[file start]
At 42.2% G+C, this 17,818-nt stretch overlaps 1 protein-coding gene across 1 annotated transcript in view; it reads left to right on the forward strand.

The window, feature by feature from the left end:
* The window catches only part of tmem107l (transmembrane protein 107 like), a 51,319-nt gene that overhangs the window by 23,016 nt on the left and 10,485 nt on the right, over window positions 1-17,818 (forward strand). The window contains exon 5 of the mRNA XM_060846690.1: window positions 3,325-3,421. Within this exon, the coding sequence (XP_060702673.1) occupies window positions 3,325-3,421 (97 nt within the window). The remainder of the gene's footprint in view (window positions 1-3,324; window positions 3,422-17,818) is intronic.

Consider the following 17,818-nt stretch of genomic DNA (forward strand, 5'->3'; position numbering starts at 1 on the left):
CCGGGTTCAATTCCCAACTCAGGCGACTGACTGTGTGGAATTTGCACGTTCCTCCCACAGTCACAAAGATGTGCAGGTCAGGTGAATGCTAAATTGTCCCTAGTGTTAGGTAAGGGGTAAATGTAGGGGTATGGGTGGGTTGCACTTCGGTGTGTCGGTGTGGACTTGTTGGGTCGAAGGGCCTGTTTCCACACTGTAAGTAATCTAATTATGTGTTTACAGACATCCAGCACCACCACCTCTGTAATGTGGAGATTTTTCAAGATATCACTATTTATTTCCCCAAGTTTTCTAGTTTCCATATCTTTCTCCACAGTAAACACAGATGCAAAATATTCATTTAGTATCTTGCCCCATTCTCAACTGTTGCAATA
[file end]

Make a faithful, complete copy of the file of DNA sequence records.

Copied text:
At 42.2% G+C, this 17,818-nt stretch overlaps 1 protein-coding gene across 1 annotated transcript in view; it reads left to right on the forward strand.

The window, feature by feature from the left end:
* The window catches only part of tmem107l (transmembrane protein 107 like), a 51,319-nt gene that overhangs the window by 23,016 nt on the left and 10,485 nt on the right, over window positions 1-17,818 (forward strand). The window contains exon 5 of the mRNA XM_060846690.1: window positions 3,325-3,421. Within this exon, the coding sequence (XP_060702673.1) occupies window positions 3,325-3,421 (97 nt within the window). The remainder of the gene's footprint in view (window positions 1-3,324; window positions 3,422-17,818) is intronic.

Consider the following 17,818-nt stretch of genomic DNA (forward strand, 5'->3'; position numbering starts at 1 on the left):
CCGGGTTCAATTCCCAACTCAGGCGACTGACTGTGTGGAATTTGCACGTTCCTCCCACAGTCACAAAGATGTGCAGGTCAGGTGAATGCTAAATTGTCCCTAGTGTTAGGTAAGGGGTAAATGTAGGGGTATGGGTGGGTTGCACTTCGGTGTGTCGGTGTGGACTTGTTGGGTCGAAGGGCCTGTTTCCACACTGTAAGTAATCTAATTATGTGTTTACAGACATCCAGCACCACCACCTCTGTAATGTGGAGATTTTTCAAGATATCACTATTTATTTCCCCAAGTTTTCTAGTTTCCATATCTTTCTCCACAGTAAACACAGATGCAAAATATTCATTTAGTATCTTGCCCCATTCTCAACTGTTGCAATA